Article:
Patient Control of EHR AccessONC to Create Standards for 'Granular Consent' for EHRs
Federal law requires obtaining a patient's permission to share information related to substance abuse and alcohol abuse treatment, she points out. And many states have similar laws about obtaining patient consent for providing access to sensitive health information, such as data about mental health treatment and HIV test results, she adds. "So the challenge has been, how are we going to be able to follow these laws in an electronic environment?"
A Privacy and Security Tiger Team already has made recommendations on obtaining patient consent to exchange any information in their electronic health records, but it stopped short of making recommendations for more "granular consent" for specific portions of a record, saying more study was needed. ONC has yet to include the team's consent recommendations in any proposed regulations or guidelines.
In an interview (transcript below) with Howard Anderson, executive editor of HealthcareInfoSecurity.com, following her presentation at the recent National HIPAA Summit, Pritts:
- Described ONC's intention to commission a study that would yield recommendations for standards to enable patients to grant granular consent, such as to permit certain clinicians to access all their records except those dealing with mental health treatment.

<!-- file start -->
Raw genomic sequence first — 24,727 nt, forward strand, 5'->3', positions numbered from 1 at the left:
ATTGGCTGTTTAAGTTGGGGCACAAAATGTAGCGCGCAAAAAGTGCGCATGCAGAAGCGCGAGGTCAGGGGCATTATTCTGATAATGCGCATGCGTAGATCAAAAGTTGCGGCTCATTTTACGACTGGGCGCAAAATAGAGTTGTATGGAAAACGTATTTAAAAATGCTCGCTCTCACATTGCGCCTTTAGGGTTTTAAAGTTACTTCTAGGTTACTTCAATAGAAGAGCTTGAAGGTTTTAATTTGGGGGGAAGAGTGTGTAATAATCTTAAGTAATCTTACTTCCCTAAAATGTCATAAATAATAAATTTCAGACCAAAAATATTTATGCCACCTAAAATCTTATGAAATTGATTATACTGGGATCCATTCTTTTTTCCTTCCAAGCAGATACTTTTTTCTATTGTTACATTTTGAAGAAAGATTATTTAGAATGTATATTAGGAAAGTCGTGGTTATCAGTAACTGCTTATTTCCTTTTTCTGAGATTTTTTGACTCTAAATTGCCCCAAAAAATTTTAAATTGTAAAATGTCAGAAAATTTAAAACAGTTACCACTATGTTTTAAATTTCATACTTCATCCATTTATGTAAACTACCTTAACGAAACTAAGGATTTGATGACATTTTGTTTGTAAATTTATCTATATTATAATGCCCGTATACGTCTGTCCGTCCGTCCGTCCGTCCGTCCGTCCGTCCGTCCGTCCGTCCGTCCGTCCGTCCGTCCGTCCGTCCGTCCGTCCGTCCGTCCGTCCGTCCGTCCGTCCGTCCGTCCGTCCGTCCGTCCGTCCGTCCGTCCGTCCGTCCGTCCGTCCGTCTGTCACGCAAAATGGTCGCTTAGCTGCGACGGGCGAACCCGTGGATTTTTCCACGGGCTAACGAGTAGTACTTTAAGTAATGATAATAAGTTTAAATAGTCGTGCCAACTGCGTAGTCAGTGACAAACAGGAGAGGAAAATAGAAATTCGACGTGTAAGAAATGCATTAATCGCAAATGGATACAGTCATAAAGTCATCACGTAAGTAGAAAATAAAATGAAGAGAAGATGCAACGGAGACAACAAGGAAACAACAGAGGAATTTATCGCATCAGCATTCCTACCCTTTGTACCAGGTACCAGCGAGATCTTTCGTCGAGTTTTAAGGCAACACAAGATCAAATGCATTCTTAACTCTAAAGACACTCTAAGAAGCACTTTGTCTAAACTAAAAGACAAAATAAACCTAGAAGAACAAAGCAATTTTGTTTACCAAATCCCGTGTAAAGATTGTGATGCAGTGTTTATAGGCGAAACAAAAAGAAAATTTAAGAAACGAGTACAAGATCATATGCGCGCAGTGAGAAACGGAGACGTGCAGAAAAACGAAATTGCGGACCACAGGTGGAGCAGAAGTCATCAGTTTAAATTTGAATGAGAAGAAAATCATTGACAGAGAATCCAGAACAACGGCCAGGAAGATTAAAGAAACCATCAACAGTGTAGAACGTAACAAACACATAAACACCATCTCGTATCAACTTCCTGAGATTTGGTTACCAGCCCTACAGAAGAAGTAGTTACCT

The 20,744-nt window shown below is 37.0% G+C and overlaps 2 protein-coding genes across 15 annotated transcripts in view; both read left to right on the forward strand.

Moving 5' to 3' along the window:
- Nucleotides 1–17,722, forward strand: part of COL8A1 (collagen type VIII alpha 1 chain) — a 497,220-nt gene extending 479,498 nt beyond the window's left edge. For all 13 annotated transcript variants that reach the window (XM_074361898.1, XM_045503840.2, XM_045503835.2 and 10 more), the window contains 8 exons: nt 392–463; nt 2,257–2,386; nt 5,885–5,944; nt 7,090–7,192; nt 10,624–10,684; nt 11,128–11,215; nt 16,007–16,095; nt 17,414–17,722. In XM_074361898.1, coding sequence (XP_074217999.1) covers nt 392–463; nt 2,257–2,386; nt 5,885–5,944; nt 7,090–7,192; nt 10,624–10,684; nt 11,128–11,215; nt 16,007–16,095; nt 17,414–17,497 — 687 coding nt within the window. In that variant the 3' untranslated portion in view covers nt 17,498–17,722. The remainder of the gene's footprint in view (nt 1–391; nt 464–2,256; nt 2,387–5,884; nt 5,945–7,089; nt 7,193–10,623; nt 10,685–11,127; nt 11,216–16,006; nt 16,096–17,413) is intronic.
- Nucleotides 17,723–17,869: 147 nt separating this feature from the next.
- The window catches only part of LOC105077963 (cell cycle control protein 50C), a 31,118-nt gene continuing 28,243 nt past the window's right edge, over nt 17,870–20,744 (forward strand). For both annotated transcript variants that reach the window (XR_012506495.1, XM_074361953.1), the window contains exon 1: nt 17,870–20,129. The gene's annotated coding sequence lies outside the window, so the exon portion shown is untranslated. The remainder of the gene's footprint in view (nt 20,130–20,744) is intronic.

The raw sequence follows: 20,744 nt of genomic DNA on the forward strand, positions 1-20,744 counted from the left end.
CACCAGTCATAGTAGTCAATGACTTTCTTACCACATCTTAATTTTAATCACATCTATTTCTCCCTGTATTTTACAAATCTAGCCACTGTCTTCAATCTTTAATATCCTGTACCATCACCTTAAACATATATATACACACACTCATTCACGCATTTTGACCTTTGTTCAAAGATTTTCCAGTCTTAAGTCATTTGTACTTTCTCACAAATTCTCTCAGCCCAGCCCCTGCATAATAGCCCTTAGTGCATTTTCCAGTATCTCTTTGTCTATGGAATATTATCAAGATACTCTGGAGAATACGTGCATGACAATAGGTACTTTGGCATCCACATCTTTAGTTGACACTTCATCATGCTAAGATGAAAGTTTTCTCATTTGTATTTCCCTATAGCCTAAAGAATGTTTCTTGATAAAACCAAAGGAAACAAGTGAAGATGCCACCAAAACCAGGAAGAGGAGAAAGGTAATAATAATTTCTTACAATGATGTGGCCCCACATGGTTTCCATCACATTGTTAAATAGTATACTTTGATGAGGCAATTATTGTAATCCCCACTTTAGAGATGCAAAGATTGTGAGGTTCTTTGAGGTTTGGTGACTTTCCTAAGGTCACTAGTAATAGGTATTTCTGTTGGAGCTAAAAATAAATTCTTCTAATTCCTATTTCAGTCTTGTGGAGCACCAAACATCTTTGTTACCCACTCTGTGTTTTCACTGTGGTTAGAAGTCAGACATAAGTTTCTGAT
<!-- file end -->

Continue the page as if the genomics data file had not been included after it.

- Confirmed that criteria for stage 2 of the HITECH Act electronic health record incentive program, due by year's end, will include new privacy and security requirements, but says it's too soon to predict the specific details.
- Revealed that ONC and the Federal Trade Commission have prepared a draft of a study on the issue of privacy and security requirements for personal health records. She hopes that the overdue report to Congress on the issue, as mandated under the HITECH Act, will be submitted this year.
- Advised organizations implementing EHRs to conduct a risk assessment and train staff on how to comply with privacy and security policies.
Before joining ONC, a unit of the Department of Health and Human Services, Pritts was on the faculty at Georgetown University, where she held a joint appointment as a senior scholar with the O'Neill Institute for National and Global Health Law and as a research associate professor with the Health Policy Institute.